Though some are taking advantage of the chaos and disorganization that comes from a spontaneous, leaderless movement to loot stores, and even burn down buildings, these actions are not a function of the protests but a product of the system the police are defending. Capitalism creates a world of plenty in the big retail stores, while armies of starving people are unable to afford to buy the products beyond their doors, and luxury condos stand vacant in the midst of a housing crisis. These contradictions have been exacerbated by the economic catastrophe that has befallen the workers and poor. Across the US today, fully 41 million workers have lost their jobs since March, including fully 39% of low-wage workers earning less than $49,000. A full 35% of households with children are now food insecure. This has led to an explosive mood of anger that is searching for an outlet.

Nonetheless, elements of organization have been seen in embryo in the first 48 hours of this movement, such as the distribution of masks, hand sanitizer, and other donations to those who need it. We also see the evidence that large crowds of protesters are perfectly capable of “maintaining order” among themselves. For example, when individuals have tried to throw litter at the police in brash anger, but were stopped by the rest of the crowd so as not to give the cops an excuse to unleash even more violence.

To take things to the next level, organized labor should actively link up with the protesters in recognition of the workers’ common struggle against the racist capitalist system. With the unions’ resources and numbers, the movement would take on an entirely different character. The police would be less likely to fire teargas at thousands of firefighters, iron, and steel workers! But if they did this against the broader working class, this could unleash a much sharper crisis for the government—and it would not be limited to the Twin Cities.

Despite its “Minnesota nice” facade, Minnesota is one of the most racially unequal states in the country, and the seething class anger and frustration is palpable. Before COVID-19, just 7% of white Minnesotans lived under the official poverty line, compared to 32% of black residents. Official unemployment for blacks was nearly three times higher than the jobless rate for whites. For decades, black families were barred from buying property in designated “white neighborhoods” through so-called “racial covenants” embedded in deeds written between 1910 and 1950. This is institutionalized racism, pure and simple, and it is hardwired into American capitalism.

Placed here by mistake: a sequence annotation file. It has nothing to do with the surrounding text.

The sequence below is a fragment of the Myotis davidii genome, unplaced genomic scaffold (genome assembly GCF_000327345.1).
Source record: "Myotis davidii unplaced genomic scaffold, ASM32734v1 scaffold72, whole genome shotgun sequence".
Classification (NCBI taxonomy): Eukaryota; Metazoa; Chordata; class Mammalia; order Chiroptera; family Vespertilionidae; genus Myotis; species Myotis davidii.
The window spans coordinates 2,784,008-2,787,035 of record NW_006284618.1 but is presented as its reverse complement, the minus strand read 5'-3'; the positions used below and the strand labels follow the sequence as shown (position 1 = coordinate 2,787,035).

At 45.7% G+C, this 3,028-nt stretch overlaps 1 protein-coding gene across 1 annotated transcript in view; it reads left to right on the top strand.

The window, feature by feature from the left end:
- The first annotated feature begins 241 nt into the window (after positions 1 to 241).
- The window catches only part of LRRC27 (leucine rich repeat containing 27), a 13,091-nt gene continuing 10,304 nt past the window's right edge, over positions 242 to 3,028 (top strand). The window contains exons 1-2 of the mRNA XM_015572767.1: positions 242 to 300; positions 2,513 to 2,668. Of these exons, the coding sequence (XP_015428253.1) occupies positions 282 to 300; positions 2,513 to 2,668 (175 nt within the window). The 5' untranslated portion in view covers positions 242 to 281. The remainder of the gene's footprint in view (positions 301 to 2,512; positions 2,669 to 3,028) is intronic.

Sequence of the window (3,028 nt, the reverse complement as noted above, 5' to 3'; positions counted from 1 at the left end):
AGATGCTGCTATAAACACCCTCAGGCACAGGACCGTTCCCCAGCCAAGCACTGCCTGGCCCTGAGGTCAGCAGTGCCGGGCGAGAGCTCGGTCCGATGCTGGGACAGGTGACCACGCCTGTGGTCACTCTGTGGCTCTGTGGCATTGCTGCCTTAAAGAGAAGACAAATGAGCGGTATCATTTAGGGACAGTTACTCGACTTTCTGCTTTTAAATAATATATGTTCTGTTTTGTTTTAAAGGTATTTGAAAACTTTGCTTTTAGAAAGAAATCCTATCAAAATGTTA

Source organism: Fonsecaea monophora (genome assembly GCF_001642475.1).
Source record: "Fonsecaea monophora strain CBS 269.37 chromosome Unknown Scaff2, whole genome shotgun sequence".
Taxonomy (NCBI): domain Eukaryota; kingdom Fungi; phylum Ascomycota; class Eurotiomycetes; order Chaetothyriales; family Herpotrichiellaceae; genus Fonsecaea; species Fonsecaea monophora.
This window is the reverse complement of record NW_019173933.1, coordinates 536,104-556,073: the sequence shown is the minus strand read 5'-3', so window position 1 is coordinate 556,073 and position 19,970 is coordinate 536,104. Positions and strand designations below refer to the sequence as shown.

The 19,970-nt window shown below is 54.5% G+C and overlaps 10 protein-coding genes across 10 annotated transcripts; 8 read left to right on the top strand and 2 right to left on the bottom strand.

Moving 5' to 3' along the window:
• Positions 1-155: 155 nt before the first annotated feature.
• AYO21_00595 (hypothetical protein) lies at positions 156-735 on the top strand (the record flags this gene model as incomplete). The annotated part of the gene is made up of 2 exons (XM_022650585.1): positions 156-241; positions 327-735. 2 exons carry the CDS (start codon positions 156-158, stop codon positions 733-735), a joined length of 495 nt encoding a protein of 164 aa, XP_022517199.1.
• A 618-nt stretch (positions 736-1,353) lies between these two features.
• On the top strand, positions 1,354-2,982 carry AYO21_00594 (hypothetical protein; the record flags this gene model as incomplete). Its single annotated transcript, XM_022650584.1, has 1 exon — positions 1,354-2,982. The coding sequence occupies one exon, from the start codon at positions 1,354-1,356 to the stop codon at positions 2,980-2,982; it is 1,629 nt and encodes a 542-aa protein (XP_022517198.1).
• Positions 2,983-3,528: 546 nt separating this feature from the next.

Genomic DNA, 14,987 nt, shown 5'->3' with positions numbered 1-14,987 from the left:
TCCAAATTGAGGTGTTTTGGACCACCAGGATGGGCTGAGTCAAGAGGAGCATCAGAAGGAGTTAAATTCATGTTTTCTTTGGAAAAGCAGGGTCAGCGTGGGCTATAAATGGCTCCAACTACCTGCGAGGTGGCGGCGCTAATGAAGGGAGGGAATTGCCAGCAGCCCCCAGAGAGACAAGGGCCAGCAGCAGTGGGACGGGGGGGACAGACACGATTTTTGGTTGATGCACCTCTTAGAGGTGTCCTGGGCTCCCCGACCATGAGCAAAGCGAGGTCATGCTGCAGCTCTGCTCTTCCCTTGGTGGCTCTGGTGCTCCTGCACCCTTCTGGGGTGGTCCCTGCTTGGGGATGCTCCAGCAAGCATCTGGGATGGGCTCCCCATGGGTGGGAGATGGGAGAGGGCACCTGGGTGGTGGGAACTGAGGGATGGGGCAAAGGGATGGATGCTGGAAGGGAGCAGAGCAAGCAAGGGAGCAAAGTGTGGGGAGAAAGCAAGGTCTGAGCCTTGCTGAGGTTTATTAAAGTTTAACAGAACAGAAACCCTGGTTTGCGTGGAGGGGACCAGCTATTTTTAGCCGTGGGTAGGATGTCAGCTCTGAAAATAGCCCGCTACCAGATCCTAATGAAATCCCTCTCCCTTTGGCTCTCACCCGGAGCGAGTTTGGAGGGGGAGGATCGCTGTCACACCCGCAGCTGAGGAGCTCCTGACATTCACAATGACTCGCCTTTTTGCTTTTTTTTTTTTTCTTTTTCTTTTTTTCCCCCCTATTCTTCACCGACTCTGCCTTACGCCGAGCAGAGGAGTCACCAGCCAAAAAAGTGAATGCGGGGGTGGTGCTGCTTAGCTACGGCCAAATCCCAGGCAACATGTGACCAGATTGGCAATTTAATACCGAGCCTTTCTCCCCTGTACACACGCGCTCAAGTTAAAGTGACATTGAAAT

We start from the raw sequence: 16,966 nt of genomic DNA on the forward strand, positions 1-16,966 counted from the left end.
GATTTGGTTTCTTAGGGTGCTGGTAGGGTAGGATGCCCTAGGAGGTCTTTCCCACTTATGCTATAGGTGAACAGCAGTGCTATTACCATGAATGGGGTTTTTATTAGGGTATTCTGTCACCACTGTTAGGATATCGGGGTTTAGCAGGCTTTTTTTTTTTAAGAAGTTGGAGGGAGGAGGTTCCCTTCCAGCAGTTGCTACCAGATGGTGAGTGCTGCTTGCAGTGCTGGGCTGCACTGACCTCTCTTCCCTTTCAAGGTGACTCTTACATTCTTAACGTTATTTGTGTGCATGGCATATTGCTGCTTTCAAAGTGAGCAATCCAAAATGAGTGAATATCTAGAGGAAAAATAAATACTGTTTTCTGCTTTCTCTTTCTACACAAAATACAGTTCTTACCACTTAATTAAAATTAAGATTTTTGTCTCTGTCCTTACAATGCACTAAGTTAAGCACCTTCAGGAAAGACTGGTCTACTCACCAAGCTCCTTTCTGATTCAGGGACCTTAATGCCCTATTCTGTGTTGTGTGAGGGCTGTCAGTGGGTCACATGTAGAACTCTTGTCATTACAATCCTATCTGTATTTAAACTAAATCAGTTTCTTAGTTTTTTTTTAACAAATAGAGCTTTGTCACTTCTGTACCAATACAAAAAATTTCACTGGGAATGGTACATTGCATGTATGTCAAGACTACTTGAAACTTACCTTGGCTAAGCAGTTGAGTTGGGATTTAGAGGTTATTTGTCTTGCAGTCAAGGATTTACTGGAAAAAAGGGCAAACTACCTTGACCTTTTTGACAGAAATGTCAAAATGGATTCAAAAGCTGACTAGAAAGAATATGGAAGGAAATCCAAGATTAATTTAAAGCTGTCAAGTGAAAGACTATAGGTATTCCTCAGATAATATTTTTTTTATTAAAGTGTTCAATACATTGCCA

As a rule, police officers don’t patrol their own neighborhoods. They are often recruited from the most reactionary layers of society and unleashed on poor and working-class neighborhoods to terrorize the very populations they disdain. This is why calls for “community control” of the police, and for officers to patrol the neighborhoods they’re from, are at the forefront of many people’s minds every time a white cop kills a black person in the street.

Police vans
The police are part of the apparatus of the capitalist state used to defend the tiny minority that owns the means of production. / Image by Tony Webster via Flickr

But it is impossible to establish community control over our own neighborhoods, and to guarantee our safety while there is fundamental inequality in every other aspect of life. “Equality of life” can only be realized by abolishing capitalism and replacing the capitalist state with one run democratically by the workers. The police are part of the apparatus of the capitalist state used to defend the tiny minority that owns the means of production. No amount of oversight measures or “community review boards” will change the repressive nature of these bodies.

The workers cannot rely on the capitalist police to protect us. The Minneapolis Regional Labor Federation should organize neighborhood defense committees to unite both unionized and unorganized workers and the unemployed to mobilize at a moment’s notice to respond to police violence in working-class neighborhoods—we can collectively defend ourselves!

Likewise, the recent demands for “action” and “justice” are not sufficiently concrete. What actions? Whose justice? What does justice look like when the whole system is guilty?

Compared to many other similar cases, Mayor Frey has moved more aggressively to hold these particular officers to account—because he knows he’s sitting on a powder keg. But we should not trust this tool of the Democratic Party and the city’s capitalists. Nor should we have any faith that the FBI, which has been called in to investigate, can bring about “justice” in any way shape or form.

Jacob Frey
Compared to many other similar cases, Mayor Frey has moved more aggressively to hold these particular officers to account—because he knows he’s sitting on a powder keg. / Image by Tony Webster via Flickr

The institution of the police as a whole is rife with racism and abuse of power, a reflection of the system it upholds. Removing a few “bad apples” does nothing to fundamentally change the class relations that bring about such tragedies. Even if the police are on their “best behavior” for a time, eventually, another extrajudicial murder by another “out of control” officer will occur.

In order to maintain a system in which a small ruling clique can repress the vast majority of society, they must divide us by race, nationality, religion, sexuality, gender, and anything else they can come up with. When one section of the working class is blaming another for having a bigger piece of the pie, the capitalist class sleeps peacefully knowing they own the bakery. A socialist revolution would not immediately erase all of the prejudices of capitalist society, but it would destroy the very foundation racism rests on, so that we may dismantle it from the bottom up.

Before he, too, was murdered by the police in Chicago, Fred Hampton explained:

We’re going to fight racism, not with racism, but we’re going to fight it with solidarity. We say we’re not going to fight capitalism with black capitalism, but we’re going to fight it with socialism … We’re going to fight [reaction] with all of us people getting together and having an international proletarian revolution.

And as we explain in our program: “Reparations for centuries of exploitation, racism, and oppression can only be achieved by ending capitalism and building socialism.”